Sept. 6, 2017 – Until you are a U.S. Supreme Court justice, it's a good idea, when writing briefs or other court documents, to keep tight control over the words that you use, advises Stephanie Melnick.
Melnick, of Melnick & Melnick in Mequon, will discuss “Ten Lessons for More Effective Legal Writing” at the 2017 Wisconsin Solo & Small Firm Conference, at the Kalahari Resort in Wisconsin Dells on Oct. 26-28.
Her CLE session, at 8:30 a.m. on Saturday, Oct. 28, will help you make your contracts, briefs, and emails clearer, more compelling, and concise.
Melnick is offering ten lessons for better legal writing – with examples taken from the founding fathers, civil rights activists, and U.S. Supreme Court justices.
The lessons include examples of what not to do – such as this one from Justice Antonin Scalia in 2001:
"We Justices must confront what is indeed an awesome responsibility. It has been rendered the solemn duty of the Supreme Court of the United States ... to decide What Is Golf. I am sure that the Framers of the Constitution ... fully expected that sooner or later the paths of golf and government, the law and the links, would once again cross, and that the judges of this august Court would some day have to wrestle with that age-old jurisprudential question, for which their years of study in the law have so well prepared them: Is someone riding around a golf course from shot to shot really a golfer? Either out of humility or out of self-respect (one or the other) the Court should decline to answer this incredibly difficult and incredibly silly question." PGA Tour, Inc. v. Martin,1 532 U.S. 661,700 (2001) (Scalia, J. dissenting).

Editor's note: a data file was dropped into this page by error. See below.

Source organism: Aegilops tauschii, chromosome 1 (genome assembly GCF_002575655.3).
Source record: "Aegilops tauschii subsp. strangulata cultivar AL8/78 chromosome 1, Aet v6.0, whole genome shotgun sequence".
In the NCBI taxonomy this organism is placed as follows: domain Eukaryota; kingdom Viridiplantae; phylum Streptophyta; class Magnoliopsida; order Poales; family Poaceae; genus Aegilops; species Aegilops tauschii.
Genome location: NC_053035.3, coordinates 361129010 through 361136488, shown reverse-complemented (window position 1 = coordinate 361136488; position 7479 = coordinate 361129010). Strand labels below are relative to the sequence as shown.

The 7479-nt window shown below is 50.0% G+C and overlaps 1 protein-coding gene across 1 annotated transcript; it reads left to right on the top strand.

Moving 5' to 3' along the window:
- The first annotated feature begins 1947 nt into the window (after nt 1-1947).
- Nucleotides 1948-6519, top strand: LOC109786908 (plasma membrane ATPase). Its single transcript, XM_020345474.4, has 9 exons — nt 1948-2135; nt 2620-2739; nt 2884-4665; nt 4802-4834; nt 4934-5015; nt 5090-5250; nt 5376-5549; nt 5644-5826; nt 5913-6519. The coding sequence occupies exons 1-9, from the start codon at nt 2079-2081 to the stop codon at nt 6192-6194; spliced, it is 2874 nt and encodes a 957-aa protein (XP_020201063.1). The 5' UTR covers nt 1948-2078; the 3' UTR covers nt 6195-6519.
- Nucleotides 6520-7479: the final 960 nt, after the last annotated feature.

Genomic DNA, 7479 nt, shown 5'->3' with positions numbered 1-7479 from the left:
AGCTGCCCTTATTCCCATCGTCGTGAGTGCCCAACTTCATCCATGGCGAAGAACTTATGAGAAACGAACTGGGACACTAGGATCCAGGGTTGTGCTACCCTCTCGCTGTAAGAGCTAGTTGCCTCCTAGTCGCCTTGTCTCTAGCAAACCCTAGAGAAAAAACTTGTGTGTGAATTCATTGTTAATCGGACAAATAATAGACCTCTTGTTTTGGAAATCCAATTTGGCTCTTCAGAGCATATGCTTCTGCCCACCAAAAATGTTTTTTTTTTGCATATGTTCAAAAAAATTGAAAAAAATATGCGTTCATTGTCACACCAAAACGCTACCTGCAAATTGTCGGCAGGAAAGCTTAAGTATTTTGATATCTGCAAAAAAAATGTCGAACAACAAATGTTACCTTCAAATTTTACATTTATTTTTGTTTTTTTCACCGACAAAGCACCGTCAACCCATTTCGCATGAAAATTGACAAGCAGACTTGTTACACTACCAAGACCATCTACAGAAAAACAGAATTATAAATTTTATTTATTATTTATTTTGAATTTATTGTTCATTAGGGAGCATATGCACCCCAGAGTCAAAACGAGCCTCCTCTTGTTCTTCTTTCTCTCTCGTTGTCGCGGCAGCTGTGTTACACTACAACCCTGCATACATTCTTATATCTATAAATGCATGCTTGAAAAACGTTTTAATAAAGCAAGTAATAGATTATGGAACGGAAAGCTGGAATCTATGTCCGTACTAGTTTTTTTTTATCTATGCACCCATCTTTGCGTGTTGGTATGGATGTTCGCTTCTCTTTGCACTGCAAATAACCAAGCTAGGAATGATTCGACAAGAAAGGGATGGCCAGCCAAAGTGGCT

“A sarcastic or derogatory tone undercuts a valid legal argument,” Melnick said.
Her advice: Use a measured tone – unless you are a U.S. Supreme Court justice, that is.
Writing Tips – and Much More
The Wisconsin Solo & Small Firm Conference helps you face unique challenges in your practice every day – from having to stay on top of changes (often to multiple practice areas) to running the business side of your firm.
Short on Funds But Still Want to Attend? Apply for a Scholarship by September 18
The State Bar’s Solo/Small Firm & General Practice Section is offering a limited number of scholarships to WSSFC. The scholarships cover the cost of conference tuition. Recipients are responsible for travel and lodging costs.
All solo and small-firm attorneys are eligible to apply, but preference will be given to those who would otherwise be unable to attend the conference due to financial constraints.
WSSFC scholarship recipients are expected to “pay it forward” through volunteer service. That service can take the form of assisting with WSSFC planning or serving on either the Solo/Small Firm & General Practice Section board or a board subcommittee.
Scholarship applications are due September 18 and can be sent to Terry Dunst. Recipients will be notified by Sept. 20.